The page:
From the Archives

The Southern Democrat, January 2, 1975

There it is!

How many youngsters have waited with excitement to catch the first glimpse of the caboose that comes at the end of the long freight train? Why does it hold such fascination? Is it the bright red color… the hope that an occupant of the quaint car will be peering out the window to wave a greeting to the watching child… or the wonder of if the caboose that’s always there just might not appear this time? Whatever the explanation, it carries a certain charm, for the children who watch and for many an adult who holds in his memory such fascination from his own childhood.

Club honors teacher

Marie W. Alexander was honored for her service to the community in public education with a plaque by the Community Civic Club at its annual banquet. The plaque, which read, “In appreciation for the service you have given education,” was presented by club president C.G. Kyle who later said, “This was a small thing that the club did in comparison with the service she has given the community.”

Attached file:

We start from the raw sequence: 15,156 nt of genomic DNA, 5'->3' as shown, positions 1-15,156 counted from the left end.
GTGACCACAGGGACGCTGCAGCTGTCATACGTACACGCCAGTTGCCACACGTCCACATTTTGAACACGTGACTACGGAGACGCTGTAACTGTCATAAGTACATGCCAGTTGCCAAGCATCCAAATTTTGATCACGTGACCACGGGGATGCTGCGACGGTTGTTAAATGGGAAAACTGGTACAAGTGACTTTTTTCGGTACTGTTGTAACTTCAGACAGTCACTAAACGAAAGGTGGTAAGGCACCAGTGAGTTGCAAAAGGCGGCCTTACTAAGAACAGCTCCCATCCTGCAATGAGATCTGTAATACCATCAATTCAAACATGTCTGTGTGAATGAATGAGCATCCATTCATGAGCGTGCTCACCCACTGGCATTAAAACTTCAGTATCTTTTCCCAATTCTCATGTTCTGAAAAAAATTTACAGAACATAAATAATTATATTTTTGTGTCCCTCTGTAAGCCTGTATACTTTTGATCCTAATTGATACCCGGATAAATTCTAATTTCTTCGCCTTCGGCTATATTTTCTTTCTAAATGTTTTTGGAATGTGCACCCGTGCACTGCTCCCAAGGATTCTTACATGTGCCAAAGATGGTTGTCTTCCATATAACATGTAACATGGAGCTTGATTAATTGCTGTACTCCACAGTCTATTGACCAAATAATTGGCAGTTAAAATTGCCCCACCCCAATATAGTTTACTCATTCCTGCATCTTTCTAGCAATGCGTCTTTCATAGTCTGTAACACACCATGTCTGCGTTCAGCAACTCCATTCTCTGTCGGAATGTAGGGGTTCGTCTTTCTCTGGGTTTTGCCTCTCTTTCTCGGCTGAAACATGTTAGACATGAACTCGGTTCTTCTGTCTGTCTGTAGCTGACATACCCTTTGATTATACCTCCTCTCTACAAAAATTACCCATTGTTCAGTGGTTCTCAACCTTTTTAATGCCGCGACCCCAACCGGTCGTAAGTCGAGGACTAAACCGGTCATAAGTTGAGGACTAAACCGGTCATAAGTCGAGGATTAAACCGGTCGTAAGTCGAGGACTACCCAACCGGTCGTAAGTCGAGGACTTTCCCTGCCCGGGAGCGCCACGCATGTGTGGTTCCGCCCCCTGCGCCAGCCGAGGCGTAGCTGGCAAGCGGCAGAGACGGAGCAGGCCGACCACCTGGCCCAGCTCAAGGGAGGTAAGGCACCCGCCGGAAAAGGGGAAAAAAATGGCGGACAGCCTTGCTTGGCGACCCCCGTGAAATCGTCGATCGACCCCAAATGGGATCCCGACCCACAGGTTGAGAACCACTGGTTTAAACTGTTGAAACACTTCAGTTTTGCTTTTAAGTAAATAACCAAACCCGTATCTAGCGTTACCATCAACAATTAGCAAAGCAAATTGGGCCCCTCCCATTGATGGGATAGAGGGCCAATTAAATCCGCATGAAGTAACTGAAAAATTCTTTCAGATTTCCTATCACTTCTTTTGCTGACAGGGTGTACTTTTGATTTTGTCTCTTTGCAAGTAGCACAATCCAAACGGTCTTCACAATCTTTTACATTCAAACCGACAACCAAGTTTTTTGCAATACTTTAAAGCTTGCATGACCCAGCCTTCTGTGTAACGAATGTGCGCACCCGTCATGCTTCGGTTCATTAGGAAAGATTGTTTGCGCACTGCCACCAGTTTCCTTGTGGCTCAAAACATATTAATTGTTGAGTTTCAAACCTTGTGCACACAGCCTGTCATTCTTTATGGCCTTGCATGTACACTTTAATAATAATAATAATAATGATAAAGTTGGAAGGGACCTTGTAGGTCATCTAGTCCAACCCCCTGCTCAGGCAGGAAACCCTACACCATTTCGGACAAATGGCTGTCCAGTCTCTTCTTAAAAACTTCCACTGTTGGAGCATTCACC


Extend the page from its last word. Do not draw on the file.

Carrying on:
Homemakers Corner

by Mildred M. Gilbert
Associate County Extension Chairman

The custom of stopping work and making merry together is a wise and wholesome custom during the holidays. We must be willing to forget what we have done for other people and remember what other people have done for us; to ignore what the world owes us and to think about what we owe the world. We must put our rights in the background, our duties in the middle, and our chance to do a little more than our duty in the foreground. We must see our fellowman just as real as we are. Try to look behind their faces into their hearts hungry for joy. Think about what you can give to life rather than what you can get out of life. Close your book of complaints against the management of the universe and look around you for a place where you can sow the seeds of happiness.